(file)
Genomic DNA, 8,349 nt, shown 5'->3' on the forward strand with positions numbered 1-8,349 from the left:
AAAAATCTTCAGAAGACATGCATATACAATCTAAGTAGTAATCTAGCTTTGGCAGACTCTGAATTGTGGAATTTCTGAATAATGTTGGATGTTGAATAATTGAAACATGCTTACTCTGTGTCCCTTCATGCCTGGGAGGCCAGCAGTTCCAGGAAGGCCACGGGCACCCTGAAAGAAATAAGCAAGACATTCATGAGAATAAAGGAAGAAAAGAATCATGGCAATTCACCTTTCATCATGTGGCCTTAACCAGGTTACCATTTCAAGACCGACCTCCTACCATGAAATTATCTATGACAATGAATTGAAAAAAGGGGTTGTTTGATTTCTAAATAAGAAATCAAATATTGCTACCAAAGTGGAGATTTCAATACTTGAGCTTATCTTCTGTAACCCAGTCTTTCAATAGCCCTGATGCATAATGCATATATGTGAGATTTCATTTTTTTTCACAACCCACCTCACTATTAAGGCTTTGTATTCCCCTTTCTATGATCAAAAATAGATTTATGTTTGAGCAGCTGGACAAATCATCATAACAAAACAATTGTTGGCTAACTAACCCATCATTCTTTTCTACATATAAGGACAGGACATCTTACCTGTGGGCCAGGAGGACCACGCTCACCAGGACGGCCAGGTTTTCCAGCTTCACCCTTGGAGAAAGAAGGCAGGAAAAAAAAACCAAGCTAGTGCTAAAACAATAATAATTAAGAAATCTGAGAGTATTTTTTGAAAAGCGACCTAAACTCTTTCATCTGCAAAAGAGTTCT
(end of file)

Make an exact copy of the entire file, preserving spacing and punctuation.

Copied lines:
Genomic DNA, 8,349 nt, shown 5'->3' on the forward strand with positions numbered 1-8,349 from the left:
AAAAATCTTCAGAAGACATGCATATACAATCTAAGTAGTAATCTAGCTTTGGCAGACTCTGAATTGTGGAATTTCTGAATAATGTTGGATGTTGAATAATTGAAACATGCTTACTCTGTGTCCCTTCATGCCTGGGAGGCCAGCAGTTCCAGGAAGGCCACGGGCACCCTGAAAGAAATAAGCAAGACATTCATGAGAATAAAGGAAGAAAAGAATCATGGCAATTCACCTTTCATCATGTGGCCTTAACCAGGTTACCATTTCAAGACCGACCTCCTACCATGAAATTATCTATGACAATGAATTGAAAAAAGGGGTTGTTTGATTTCTAAATAAGAAATCAAATATTGCTACCAAAGTGGAGATTTCAATACTTGAGCTTATCTTCTGTAACCCAGTCTTTCAATAGCCCTGATGCATAATGCATATATGTGAGATTTCATTTTTTTTCACAACCCACCTCACTATTAAGGCTTTGTATTCCCCTTTCTATGATCAAAAATAGATTTATGTTTGAGCAGCTGGACAAATCATCATAACAAAACAATTGTTGGCTAACTAACCCATCATTCTTTTCTACATATAAGGACAGGACATCTTACCTGTGGGCCAGGAGGACCACGCTCACCAGGACGGCCAGGTTTTCCAGCTTCACCCTTGGAGAAAGAAGGCAGGAAAAAAAAACCAAGCTAGTGCTAAAACAATAATAATTAAGAAATCTGAGAGTATTTTTTGAAAAGCGACCTAAACTCTTTCATCTGCAAAAGAGTTCT